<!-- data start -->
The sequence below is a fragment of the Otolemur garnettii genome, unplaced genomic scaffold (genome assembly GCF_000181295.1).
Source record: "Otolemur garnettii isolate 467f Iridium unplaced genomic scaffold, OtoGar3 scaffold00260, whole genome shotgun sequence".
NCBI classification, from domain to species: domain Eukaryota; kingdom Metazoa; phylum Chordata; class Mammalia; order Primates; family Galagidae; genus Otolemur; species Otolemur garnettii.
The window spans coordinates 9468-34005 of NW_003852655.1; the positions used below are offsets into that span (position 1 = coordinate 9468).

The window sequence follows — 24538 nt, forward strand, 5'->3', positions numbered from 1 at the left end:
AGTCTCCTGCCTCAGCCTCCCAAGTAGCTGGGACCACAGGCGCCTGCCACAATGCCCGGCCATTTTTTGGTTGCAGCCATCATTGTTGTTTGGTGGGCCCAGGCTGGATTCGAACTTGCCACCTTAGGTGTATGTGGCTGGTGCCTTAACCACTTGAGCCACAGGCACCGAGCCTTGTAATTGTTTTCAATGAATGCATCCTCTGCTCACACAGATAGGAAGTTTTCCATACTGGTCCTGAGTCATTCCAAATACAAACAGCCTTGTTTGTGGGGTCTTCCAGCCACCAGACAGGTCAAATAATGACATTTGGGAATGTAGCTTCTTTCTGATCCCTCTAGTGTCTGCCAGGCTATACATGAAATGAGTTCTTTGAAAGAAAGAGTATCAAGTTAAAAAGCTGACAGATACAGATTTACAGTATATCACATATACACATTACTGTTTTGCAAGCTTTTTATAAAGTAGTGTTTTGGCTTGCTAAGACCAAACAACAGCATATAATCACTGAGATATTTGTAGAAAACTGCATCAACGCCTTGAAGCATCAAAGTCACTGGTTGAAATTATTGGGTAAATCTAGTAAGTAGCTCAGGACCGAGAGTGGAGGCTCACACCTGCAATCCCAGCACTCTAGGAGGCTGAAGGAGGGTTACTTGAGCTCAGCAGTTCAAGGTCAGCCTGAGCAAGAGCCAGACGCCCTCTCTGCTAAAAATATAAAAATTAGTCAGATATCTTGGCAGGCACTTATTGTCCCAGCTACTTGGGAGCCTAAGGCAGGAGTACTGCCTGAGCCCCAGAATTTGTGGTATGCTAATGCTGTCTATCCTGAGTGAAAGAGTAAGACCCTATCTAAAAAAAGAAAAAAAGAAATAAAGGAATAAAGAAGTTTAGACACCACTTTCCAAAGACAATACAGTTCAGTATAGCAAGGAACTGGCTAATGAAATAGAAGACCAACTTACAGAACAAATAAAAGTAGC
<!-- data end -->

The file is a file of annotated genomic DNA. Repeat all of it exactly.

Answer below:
The sequence below is a fragment of the Otolemur garnettii genome, unplaced genomic scaffold (genome assembly GCF_000181295.1).
Source record: "Otolemur garnettii isolate 467f Iridium unplaced genomic scaffold, OtoGar3 scaffold00260, whole genome shotgun sequence".
NCBI classification, from domain to species: domain Eukaryota; kingdom Metazoa; phylum Chordata; class Mammalia; order Primates; family Galagidae; genus Otolemur; species Otolemur garnettii.
The window spans coordinates 9468-34005 of NW_003852655.1; the positions used below are offsets into that span (position 1 = coordinate 9468).

The window sequence follows — 24538 nt, forward strand, 5'->3', positions numbered from 1 at the left end:
AGTCTCCTGCCTCAGCCTCCCAAGTAGCTGGGACCACAGGCGCCTGCCACAATGCCCGGCCATTTTTTGGTTGCAGCCATCATTGTTGTTTGGTGGGCCCAGGCTGGATTCGAACTTGCCACCTTAGGTGTATGTGGCTGGTGCCTTAACCACTTGAGCCACAGGCACCGAGCCTTGTAATTGTTTTCAATGAATGCATCCTCTGCTCACACAGATAGGAAGTTTTCCATACTGGTCCTGAGTCATTCCAAATACAAACAGCCTTGTTTGTGGGGTCTTCCAGCCACCAGACAGGTCAAATAATGACATTTGGGAATGTAGCTTCTTTCTGATCCCTCTAGTGTCTGCCAGGCTATACATGAAATGAGTTCTTTGAAAGAAAGAGTATCAAGTTAAAAAGCTGACAGATACAGATTTACAGTATATCACATATACACATTACTGTTTTGCAAGCTTTTTATAAAGTAGTGTTTTGGCTTGCTAAGACCAAACAACAGCATATAATCACTGAGATATTTGTAGAAAACTGCATCAACGCCTTGAAGCATCAAAGTCACTGGTTGAAATTATTGGGTAAATCTAGTAAGTAGCTCAGGACCGAGAGTGGAGGCTCACACCTGCAATCCCAGCACTCTAGGAGGCTGAAGGAGGGTTACTTGAGCTCAGCAGTTCAAGGTCAGCCTGAGCAAGAGCCAGACGCCCTCTCTGCTAAAAATATAAAAATTAGTCAGATATCTTGGCAGGCACTTATTGTCCCAGCTACTTGGGAGCCTAAGGCAGGAGTACTGCCTGAGCCCCAGAATTTGTGGTATGCTAATGCTGTCTATCCTGAGTGAAAGAGTAAGACCCTATCTAAAAAAAGAAAAAAAGAAATAAAGGAATAAAGAAGTTTAGACACCACTTTCCAAAGACAATACAGTTCAGTATAGCAAGGAACTGGCTAATGAAATAGAAGACCAACTTACAGAACAAATAAAAGTAGC